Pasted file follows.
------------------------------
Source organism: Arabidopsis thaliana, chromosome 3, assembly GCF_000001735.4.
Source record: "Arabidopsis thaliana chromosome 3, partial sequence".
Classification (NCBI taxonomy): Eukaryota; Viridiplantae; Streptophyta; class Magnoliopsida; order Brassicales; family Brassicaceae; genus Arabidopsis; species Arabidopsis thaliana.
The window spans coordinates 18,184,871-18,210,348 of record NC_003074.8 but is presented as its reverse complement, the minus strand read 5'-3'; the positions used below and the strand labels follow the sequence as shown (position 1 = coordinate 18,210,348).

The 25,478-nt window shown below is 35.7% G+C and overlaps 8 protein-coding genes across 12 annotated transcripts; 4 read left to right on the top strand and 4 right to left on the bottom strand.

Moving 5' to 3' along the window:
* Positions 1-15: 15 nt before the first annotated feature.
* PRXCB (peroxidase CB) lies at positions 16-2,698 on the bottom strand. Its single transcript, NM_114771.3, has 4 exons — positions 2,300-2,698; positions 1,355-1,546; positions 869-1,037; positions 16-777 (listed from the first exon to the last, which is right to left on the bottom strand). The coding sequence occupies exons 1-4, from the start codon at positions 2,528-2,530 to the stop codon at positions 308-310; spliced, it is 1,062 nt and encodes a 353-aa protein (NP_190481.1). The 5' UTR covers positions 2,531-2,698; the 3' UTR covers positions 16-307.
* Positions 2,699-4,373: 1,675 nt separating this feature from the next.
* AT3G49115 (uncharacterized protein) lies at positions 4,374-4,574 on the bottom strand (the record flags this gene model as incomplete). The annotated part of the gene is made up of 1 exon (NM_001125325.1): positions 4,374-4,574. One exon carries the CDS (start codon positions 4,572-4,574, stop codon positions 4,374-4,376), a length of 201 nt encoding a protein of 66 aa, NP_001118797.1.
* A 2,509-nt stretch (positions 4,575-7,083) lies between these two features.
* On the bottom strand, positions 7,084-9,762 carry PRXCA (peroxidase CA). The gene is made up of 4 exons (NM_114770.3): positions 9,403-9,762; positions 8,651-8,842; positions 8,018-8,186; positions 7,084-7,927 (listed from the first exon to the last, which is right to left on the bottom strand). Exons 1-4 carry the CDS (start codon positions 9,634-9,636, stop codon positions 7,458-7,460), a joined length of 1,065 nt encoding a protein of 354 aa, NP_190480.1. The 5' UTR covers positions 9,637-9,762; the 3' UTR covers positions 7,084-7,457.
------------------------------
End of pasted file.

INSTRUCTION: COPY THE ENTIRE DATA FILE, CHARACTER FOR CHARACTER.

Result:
Source organism: Arabidopsis thaliana, chromosome 3, assembly GCF_000001735.4.
Source record: "Arabidopsis thaliana chromosome 3, partial sequence".
Classification (NCBI taxonomy): Eukaryota; Viridiplantae; Streptophyta; class Magnoliopsida; order Brassicales; family Brassicaceae; genus Arabidopsis; species Arabidopsis thaliana.
The window spans coordinates 18,184,871-18,210,348 of record NC_003074.8 but is presented as its reverse complement, the minus strand read 5'-3'; the positions used below and the strand labels follow the sequence as shown (position 1 = coordinate 18,210,348).

The 25,478-nt window shown below is 35.7% G+C and overlaps 8 protein-coding genes across 12 annotated transcripts; 4 read left to right on the top strand and 4 right to left on the bottom strand.

Moving 5' to 3' along the window:
* Positions 1-15: 15 nt before the first annotated feature.
* PRXCB (peroxidase CB) lies at positions 16-2,698 on the bottom strand. Its single transcript, NM_114771.3, has 4 exons — positions 2,300-2,698; positions 1,355-1,546; positions 869-1,037; positions 16-777 (listed from the first exon to the last, which is right to left on the bottom strand). The coding sequence occupies exons 1-4, from the start codon at positions 2,528-2,530 to the stop codon at positions 308-310; spliced, it is 1,062 nt and encodes a 353-aa protein (NP_190481.1). The 5' UTR covers positions 2,531-2,698; the 3' UTR covers positions 16-307.
* Positions 2,699-4,373: 1,675 nt separating this feature from the next.
* AT3G49115 (uncharacterized protein) lies at positions 4,374-4,574 on the bottom strand (the record flags this gene model as incomplete). The annotated part of the gene is made up of 1 exon (NM_001125325.1): positions 4,374-4,574. One exon carries the CDS (start codon positions 4,572-4,574, stop codon positions 4,374-4,376), a length of 201 nt encoding a protein of 66 aa, NP_001118797.1.
* A 2,509-nt stretch (positions 4,575-7,083) lies between these two features.
* On the bottom strand, positions 7,084-9,762 carry PRXCA (peroxidase CA). The gene is made up of 4 exons (NM_114770.3): positions 9,403-9,762; positions 8,651-8,842; positions 8,018-8,186; positions 7,084-7,927 (listed from the first exon to the last, which is right to left on the bottom strand). Exons 1-4 carry the CDS (start codon positions 9,634-9,636, stop codon positions 7,458-7,460), a joined length of 1,065 nt encoding a protein of 354 aa, NP_190480.1. The 5' UTR covers positions 9,637-9,762; the 3' UTR covers positions 7,084-7,457.